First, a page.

Friday, 28 August 2009

Sweet corn

Two years ago I moaned and fretted about the bizarrely polkadot affair that was my homegrown corn on the cob. How nature has improved itself.
Can you spot a gap? Are they not perfect? Could you nourish yourself and armfuls of friends with this harvest? Oh yes.
So whilst the celery succumbs disgustingly to the slugs, I take comfort in my corn, my tomatoes and aubergines, my outrageously fecund cucumbers and the spherical yellow courgettes, known as the holy hand grenades of Antioch. The turkeys, much grown, are kept well fed on the surplus.

Thursday, 27 August 2009

Owl pellet

This morning there was a flyover. There I was, minding my own beeswax, letting the geese out for the day, when poof! A huge air balloon was travelling directly overhead. I waved, as you do, but although I could see sandbags and the like, and someone or something was clearly operating the dangerous looking firey thing, I couldn't see a soul. My theory is that the navigator was three feet tall and that the passengers were so travel sick that they were bent over honking into the basket and all invisible from the ground.
A couple of evenings ago I had a rather different flyover. Out of the threshing barn window, just a few feet above my head, whooshed a barn owl. So much excitement! Barn owl boxes have been made and sited hither and yon, but perhaps a bird was really nesting? Certainly there are large white splats typical of the barn owl, and the following day we found a huge pellet, complete with fur, bones and a yellow sharp-toothed skull.

Sunday, 23 August 2009

Bletting my medlars

Three years ago when we planted up the gaps in the orchard, two medlars were included in the list of "must have" trees. I'm still berating myself for having forgotten a black mulberry, but this winter I will buy one - there is a tree guard already up waiting to protect it.
The medlars are growing nicely in their contorted fashion, and in contrast with two medlar fruits last year, they are positively blooming having produced a couple of fistfuls.
The fruit is sitting in the scullery waiting to blet, or rot, just a little before I make some medlar cheese, not unlike a quince membrillo.
The place is full of bowls and trugs and baskets and trays of runner beans, blackberries, courgettes, tomatoes, aubergines and more. We start jamming and peeling and shredding with a vengeance but start to flag by 6pm. There will be more to bottle and preserve tomorrow.

Tuesday, 18 August 2009

Lacking Panache

Yesterday was spent exploring parts of the local town of Okehampton that hadn't been peered at before: the castle (a pleasure), the station (a Miss Marple extravaganza of time stood stillness) and the museum (a curate's/curator's egg).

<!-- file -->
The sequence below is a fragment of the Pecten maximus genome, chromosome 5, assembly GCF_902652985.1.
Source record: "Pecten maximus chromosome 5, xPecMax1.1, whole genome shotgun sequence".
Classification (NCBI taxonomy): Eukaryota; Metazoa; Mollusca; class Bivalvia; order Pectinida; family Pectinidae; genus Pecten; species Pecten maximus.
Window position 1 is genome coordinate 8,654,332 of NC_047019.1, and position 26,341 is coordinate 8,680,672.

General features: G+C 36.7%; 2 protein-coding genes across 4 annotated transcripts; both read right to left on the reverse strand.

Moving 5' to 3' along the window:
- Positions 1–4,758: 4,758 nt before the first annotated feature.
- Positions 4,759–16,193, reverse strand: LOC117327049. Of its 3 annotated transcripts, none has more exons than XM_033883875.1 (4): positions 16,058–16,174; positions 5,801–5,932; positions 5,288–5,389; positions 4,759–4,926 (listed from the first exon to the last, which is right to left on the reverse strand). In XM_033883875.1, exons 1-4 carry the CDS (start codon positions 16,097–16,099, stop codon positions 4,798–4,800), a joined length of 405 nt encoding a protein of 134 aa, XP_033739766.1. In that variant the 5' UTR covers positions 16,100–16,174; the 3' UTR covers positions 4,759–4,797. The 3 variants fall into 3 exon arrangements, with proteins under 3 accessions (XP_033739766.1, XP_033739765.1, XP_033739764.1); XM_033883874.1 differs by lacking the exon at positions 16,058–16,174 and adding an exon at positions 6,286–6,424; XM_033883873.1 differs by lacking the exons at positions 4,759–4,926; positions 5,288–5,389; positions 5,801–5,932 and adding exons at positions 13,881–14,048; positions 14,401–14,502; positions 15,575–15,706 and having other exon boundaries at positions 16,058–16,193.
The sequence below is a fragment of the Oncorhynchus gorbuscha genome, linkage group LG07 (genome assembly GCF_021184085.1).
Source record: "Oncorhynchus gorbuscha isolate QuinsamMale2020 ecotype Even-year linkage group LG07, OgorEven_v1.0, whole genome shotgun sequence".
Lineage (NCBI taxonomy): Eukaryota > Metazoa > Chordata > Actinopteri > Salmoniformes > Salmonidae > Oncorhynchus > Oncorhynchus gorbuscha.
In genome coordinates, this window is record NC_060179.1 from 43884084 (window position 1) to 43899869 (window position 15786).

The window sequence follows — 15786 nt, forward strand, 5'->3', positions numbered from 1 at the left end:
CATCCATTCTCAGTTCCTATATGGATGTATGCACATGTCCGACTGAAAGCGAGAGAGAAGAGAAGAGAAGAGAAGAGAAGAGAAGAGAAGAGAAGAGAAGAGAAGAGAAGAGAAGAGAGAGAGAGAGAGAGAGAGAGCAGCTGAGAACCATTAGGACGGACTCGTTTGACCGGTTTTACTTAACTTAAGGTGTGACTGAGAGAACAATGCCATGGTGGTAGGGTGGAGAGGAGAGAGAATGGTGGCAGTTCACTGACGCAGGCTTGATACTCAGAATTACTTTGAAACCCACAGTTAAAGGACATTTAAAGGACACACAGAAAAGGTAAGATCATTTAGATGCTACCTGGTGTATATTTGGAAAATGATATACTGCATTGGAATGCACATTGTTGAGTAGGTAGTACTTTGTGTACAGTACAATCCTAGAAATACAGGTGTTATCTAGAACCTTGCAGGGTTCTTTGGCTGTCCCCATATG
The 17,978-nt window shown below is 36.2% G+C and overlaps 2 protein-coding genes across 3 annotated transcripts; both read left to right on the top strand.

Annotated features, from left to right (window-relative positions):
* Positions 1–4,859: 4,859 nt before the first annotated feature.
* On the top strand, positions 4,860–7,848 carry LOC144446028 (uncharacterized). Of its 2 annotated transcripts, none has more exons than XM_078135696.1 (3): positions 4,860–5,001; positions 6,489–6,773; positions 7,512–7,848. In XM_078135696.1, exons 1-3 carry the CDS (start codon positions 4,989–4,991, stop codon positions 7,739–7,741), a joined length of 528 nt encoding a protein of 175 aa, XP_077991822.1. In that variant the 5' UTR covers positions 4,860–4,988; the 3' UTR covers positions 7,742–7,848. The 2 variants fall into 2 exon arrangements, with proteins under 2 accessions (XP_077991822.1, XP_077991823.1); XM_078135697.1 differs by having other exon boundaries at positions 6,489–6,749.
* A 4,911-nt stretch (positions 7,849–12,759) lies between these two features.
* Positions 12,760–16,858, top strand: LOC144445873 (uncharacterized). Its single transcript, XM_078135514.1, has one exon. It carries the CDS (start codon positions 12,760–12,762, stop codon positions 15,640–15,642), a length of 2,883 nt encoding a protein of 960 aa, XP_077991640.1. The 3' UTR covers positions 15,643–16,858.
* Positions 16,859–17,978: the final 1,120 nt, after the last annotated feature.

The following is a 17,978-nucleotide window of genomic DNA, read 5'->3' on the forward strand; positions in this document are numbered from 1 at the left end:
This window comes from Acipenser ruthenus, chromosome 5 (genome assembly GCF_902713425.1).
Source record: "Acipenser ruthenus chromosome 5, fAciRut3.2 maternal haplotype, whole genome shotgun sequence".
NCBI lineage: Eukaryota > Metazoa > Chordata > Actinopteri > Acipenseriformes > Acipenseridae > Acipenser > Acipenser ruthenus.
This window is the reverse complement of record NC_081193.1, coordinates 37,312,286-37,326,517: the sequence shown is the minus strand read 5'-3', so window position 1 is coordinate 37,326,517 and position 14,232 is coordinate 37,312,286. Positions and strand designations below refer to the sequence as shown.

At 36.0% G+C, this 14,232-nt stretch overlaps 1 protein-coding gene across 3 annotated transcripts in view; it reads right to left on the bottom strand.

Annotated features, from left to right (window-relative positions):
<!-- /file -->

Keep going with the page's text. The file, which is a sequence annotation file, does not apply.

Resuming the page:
Gagging for a cool drink as the station buffet is sadly closed on a Monday, we headed back into town, and nosed into one of the more salubrious looking cafes in Red Lion Yard, mere strides from the restaurant shamed in front of millions by Gordon Ramsay.
After half an hour in the Panache Cafe (swiftly renamed Pan-ache by my disappointed companion), it became clear that the Gordon treatment should have extended here too.
Oh lordy, where to start?
Its position is great - a long frontage of big windows looking across the pedestrian alleyway; a busy busy thoroughfare but no cars, peaceful and perfect for peoplewatching. Decor slightly dull but clean and bright. In we hop. It's half full, but we sit for ten minutes or so before a waitress comes to the table and takes our order.
Meanwhile a chap with a Scandinavian accent comes in and asks if they do lunch. "No" is the response, "we only do quiches, pasties and cakes". He leaves with his family of four. I suggest that the next time someone asks that question in ooh, ten minutes time, it being lunchtime and all, that the response is "Yes, of course! We do a small range of great home made quiches and traditional pasties, which you can round off with a cream tea, or one of our fab cakes - do take a seat and I'll be over to take your order in two minutes." Better? More likely to end in tips? Yup.
As we wait, a chap comes in asking if he can have help to open the second of the double doors so his mate in a wheelchair can come in. Thereby follows a lot of flap and pathetic explanation that the door is really quite difficult to open and would man-in-wheelchair please put himself in the role of second-class-citizen and use the other door that no-one else has to use. That gets rid of two more potential customers.